Charge Pump (CP1 and CP2). The charge pump is used to generate a gate supply greater than that of VBB for driving the source-side FET gates. A 0.1 μF ceramic capacitor should be connected between CP1 and CP2. In addition, a 0.1 μF ceramic capacitor is required between VCP and VBB, to act as a reservoir for operating the high-side FET gates.

VREG. This internally generated voltage is used to operate the sink-side FET outputs. The nominal output voltage of the VREG terminal is 7 V. The VREG pin must be decoupled with a 0.22 μF ceramic capacitor to ground. VREG is internally monitored. In the case of a fault condition, the FET outputs of the A4988 are disabled.

VDD is the logic supply voltage, connected to VCC

A4988 assembled boards

As the A4988 package is a 28-contact QFN with exposed thermal pad, which is hard to solder, I’ll use assembled modules:

  • a the Stepper 2 click from Mikroelektronika, whose schematic is illustrated below:


Schematic of the board is given here

Detailed information can be found on the Protoneer blog

Stepper motor: practical tests

First test with an Arduino UNO board, ARD-CNC-kit1 and OSM stepper motor

We plug the ARD-CNC shield on the Arduino UNO,taking care of its orientation on the UNO.

The connections made through the pinheaders of the shield are as follows:

shield pin name UNO pin # pin description shield pin name UNO pin # pin description
no name, NC AREF not used RESET RESET Reset the UNO and all motor drivers
no name GND GND 3.3V 3.3V 3.3V on shield
SPINDLE-DIR 13 Spindle direction on shield 5V 5V logic power supply
SPINDLE-EN 12 Spindle enable on shield no name GND GND
Z_LIM 11 Z limits NO switch no name GND GND
Y_LIM 10 Y limits NO switch no name, NC VIN not used
X_LIM 9 X limits NO switch
EN 8 Enable pin for all stepper outputs
Z_DIR 7 Direction-Pin for Z-axis
Y_DIR 6 Direction-Pin for Y-axis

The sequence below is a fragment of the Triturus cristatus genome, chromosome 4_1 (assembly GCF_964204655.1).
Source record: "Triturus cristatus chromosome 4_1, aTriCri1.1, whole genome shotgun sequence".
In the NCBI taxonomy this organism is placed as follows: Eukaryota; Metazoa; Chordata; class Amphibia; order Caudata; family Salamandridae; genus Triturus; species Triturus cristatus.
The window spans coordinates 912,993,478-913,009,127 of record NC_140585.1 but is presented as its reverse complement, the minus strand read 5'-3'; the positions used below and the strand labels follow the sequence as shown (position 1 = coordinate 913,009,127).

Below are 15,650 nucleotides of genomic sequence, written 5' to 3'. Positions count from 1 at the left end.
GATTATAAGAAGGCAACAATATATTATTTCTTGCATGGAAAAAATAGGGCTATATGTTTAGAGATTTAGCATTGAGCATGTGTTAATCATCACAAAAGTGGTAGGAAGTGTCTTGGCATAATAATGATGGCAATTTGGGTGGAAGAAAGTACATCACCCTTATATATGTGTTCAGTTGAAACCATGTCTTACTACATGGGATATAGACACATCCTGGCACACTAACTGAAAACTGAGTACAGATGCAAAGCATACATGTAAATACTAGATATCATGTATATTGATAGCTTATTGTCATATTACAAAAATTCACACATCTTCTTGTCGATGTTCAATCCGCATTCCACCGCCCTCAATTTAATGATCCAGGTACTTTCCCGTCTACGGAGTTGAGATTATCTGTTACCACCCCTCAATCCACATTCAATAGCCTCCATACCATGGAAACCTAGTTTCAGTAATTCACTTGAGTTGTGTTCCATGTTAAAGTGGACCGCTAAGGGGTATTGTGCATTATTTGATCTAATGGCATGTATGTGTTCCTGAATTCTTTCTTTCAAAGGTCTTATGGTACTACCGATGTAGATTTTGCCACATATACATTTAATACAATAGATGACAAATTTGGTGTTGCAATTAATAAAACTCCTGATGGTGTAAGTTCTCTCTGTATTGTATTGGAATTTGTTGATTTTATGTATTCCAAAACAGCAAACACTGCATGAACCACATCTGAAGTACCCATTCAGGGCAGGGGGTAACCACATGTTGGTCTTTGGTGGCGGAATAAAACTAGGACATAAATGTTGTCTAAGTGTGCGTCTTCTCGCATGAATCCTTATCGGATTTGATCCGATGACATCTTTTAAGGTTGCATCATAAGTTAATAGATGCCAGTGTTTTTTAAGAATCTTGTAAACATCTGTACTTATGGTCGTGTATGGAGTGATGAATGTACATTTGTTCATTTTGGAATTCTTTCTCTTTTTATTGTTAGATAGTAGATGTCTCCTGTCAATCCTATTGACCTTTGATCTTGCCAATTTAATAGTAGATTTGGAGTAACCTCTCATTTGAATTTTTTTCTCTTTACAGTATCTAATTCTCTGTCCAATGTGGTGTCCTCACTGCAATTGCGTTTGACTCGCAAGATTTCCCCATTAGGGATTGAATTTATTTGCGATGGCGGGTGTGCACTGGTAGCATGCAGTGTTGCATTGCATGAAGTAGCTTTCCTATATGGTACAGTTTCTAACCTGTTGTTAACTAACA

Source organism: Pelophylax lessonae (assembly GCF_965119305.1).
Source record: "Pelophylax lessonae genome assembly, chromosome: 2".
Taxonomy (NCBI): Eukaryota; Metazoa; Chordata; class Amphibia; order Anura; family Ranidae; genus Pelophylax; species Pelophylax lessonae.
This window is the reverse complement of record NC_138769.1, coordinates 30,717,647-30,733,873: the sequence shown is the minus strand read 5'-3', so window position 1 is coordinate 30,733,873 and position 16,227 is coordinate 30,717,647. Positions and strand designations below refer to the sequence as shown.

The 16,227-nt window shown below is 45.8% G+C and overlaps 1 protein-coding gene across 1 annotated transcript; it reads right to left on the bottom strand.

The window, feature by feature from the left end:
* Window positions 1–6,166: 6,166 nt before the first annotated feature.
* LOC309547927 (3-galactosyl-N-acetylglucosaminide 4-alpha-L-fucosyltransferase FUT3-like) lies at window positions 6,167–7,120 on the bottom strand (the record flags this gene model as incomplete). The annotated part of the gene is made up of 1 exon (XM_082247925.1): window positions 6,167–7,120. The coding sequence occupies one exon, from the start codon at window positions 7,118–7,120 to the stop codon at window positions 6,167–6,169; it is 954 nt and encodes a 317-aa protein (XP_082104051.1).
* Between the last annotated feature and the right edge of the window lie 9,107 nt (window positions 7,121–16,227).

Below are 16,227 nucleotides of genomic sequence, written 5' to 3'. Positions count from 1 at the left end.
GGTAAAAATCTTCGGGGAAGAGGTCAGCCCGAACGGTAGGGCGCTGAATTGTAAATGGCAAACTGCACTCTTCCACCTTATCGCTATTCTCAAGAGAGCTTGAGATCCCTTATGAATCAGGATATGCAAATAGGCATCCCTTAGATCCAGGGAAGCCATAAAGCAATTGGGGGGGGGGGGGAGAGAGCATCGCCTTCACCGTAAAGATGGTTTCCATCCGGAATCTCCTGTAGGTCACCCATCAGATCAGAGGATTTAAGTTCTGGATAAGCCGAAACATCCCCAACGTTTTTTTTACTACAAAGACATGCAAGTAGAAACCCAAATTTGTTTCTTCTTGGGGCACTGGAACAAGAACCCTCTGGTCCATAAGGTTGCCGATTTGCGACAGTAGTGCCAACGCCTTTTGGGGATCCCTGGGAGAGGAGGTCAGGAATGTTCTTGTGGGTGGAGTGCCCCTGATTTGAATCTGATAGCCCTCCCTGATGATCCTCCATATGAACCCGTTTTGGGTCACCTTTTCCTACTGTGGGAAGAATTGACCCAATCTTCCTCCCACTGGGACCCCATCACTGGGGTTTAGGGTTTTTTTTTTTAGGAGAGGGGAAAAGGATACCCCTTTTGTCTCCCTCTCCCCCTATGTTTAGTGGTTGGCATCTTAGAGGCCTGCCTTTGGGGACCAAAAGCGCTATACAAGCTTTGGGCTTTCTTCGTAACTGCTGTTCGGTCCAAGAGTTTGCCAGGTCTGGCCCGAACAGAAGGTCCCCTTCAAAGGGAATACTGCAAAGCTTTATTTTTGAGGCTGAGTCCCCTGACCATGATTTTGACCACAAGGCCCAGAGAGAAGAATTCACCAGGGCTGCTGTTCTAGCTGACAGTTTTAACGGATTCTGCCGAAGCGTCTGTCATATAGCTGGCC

X_DIR 5 Direction-Pin for X-axis ABORT A0 External GRBL Command Pin for Abort
Z_STEP 4 Step-Pin for Z-axis HOLD A1 External GRBL Command Pin for Hold
Y_STEP 3 Step-Pin for Y-axis RESUME A2 External GRBL Command Pin for Resume
X_STEP 2 Step-Pin for X-axis COOLANT A3 Coolant control
TX TX TX on shield A4 A4 SCL on shield
RX RX RX on shield A5 A5 SDA on shield

The following image displays the functionality of the Arduino pins as used by GRBL (free software for controlling the motion of machines that make things):

Some pins are useful for the motor control, additional controls and other are just made accessible from the shield for other usages.

Additional pinheaders on the shield are documented on the Protoneer blog

Pins indicated in bold are the ones used in this specific test, in addition to the logic supply.

We apply 0 and 12VDC on the screw-terminals for power supply.

We connect the OSM stepper motor. Looking at wiring diagram in the stepper motor spec (well, not really ;-( ), we can find the correct connections to make: Go-tronic stepper motor 17HS15-0404S:
coil 1: green (OUT1A) - black (OUT1B)
coil 2: blue (OUT2A)- red (OUT2B)

Make sure the board is set to the Arduino UNO in the Tool->Board menu and the serial port is selected correctly in Tool->Serial Port.

The program used in the Arduino IDE is as follows: (Do not forget to choose the correct board in tools…)

#define EN 8 /* Enable pin for all stepper outputs */
#define X_DIR 5 /* Direction-Pin for X-axis */
#define X_STEP 2 /* Step-Pin for X-axis */

boolean Direction = LOW ; /* Rotational direction of stepper motors*/
/* Low = Clockwise, High = Counterclockwise */

// step
void step() {
  digitalWrite(X_STEP, HIGH);
  delay (10);
  digitalWrite(X_STEP, LOW);
  delay (10);

void setup() {
  /* Configure the stepper drive pins as outputs */
  pinMode(EN, OUTPUT);
  pinMode(X_DIR, OUTPUT);
  pinMode(X_STEP, OUTPUT);

  digitalWrite(EN, LOW); //Low to enable }
  digitalWrite(X_DIR, Direction);

void loop()
  /* Turns continuously */

Here is the setup:

First test failed with the connections given in the datasheet!!! After measuring the impedances and connecting the wires correctly (see above), I manage to have my motor turning:

Second test with my main board, ARD-CNC-kit1 and OSM stepper motor

In order to use my main board in place of the Arduino UNO, at the hardware level, I have to:

  • connect the ARD-CNC shield to the main board through
shield pin name Arduino pin # ATmega328p pin # pin description
GND main board GND logic power supply
5V main board 5V logic power supply
EN 8 12 Enable pin for all stepper outputs
X_DIR 5 9 Direction-Pin for X-axis
X_STEP 2 32 Step-Pin for X-axis

I now take the connections on top of the shield, as the latest doesn’t fit in any breadboard!!

I use the same program as in previous test.

Here is the setup:

Third test with my main board, Stepper 2 click and OSM stepper motor

Let’s have a look to the Stepper 2 click: